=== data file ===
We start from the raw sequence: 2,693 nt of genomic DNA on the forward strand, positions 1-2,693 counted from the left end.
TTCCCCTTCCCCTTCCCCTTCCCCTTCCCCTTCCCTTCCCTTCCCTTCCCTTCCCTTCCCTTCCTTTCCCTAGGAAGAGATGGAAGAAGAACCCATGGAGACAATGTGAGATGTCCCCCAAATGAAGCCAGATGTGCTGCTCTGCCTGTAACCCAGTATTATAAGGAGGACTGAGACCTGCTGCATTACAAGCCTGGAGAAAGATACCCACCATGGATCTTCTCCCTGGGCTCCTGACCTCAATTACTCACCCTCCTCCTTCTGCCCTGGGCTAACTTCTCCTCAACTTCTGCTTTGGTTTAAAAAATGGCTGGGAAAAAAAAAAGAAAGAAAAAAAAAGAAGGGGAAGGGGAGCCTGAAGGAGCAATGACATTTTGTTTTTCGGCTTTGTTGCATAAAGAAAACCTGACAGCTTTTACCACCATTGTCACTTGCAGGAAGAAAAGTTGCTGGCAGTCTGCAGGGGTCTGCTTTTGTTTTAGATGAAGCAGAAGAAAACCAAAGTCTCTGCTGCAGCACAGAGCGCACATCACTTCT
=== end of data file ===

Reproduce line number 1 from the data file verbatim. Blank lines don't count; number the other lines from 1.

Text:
We start from the raw sequence: 2,693 nt of genomic DNA on the forward strand, positions 1-2,693 counted from the left end.